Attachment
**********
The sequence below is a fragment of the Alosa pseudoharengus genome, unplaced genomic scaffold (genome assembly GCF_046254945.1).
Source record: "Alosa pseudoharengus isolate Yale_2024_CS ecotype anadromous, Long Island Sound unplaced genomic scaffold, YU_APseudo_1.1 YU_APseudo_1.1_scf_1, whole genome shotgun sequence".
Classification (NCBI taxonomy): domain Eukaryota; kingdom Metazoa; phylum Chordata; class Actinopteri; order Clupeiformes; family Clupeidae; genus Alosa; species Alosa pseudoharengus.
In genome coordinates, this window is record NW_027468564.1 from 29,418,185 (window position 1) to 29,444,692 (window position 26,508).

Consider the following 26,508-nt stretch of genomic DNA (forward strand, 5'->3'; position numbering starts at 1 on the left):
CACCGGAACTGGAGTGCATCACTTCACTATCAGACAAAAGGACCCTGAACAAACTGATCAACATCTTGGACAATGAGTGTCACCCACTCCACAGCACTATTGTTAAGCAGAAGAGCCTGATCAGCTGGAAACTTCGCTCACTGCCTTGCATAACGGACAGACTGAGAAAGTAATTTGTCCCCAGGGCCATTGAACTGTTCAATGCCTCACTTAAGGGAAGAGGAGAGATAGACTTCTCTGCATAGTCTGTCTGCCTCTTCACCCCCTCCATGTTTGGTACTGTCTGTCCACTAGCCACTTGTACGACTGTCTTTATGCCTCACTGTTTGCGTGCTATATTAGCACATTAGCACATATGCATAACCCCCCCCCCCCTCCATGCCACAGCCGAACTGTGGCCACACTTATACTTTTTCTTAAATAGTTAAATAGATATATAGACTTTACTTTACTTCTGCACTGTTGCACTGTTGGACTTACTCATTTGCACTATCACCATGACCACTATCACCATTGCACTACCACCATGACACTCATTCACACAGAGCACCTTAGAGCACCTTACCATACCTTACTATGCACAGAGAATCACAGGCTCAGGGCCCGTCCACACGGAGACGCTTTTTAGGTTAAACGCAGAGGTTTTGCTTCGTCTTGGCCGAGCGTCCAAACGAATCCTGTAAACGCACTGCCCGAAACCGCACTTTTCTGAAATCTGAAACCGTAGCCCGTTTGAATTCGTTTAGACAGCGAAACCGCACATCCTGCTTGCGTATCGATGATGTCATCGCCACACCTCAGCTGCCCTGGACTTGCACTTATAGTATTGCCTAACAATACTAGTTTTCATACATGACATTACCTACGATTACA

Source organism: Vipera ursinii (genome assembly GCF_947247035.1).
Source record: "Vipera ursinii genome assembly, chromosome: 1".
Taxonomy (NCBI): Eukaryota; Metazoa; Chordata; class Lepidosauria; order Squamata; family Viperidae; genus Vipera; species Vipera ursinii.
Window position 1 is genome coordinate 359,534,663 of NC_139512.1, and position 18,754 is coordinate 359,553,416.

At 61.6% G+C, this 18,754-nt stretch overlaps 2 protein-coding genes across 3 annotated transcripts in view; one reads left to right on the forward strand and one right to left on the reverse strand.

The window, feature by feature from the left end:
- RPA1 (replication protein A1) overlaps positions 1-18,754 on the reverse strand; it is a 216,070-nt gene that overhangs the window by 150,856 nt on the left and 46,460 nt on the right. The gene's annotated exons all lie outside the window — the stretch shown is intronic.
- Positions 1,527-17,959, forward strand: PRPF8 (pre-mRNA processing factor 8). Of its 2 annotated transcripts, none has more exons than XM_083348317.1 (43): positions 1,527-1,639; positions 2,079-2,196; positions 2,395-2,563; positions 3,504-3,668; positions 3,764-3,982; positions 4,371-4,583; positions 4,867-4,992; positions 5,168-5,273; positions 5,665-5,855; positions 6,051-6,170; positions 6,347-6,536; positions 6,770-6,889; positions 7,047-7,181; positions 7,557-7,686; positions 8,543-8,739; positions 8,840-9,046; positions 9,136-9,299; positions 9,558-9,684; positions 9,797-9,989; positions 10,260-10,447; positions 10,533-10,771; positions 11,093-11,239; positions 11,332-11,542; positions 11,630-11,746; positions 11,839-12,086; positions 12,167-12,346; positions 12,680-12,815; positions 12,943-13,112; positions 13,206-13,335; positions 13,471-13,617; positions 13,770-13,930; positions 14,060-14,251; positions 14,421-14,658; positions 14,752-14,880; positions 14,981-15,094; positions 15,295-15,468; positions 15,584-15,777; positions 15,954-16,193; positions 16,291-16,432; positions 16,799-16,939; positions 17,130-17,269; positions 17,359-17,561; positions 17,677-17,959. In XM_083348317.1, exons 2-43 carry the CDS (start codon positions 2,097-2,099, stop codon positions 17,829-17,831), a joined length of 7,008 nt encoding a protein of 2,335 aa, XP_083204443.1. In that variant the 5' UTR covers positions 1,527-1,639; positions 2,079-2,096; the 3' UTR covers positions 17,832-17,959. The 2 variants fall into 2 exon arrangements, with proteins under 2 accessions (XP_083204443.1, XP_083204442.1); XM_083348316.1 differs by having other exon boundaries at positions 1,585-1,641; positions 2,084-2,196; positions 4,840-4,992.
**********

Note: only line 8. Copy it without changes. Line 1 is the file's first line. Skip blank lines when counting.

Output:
Source record: "Vipera ursinii genome assembly, chromosome: 1".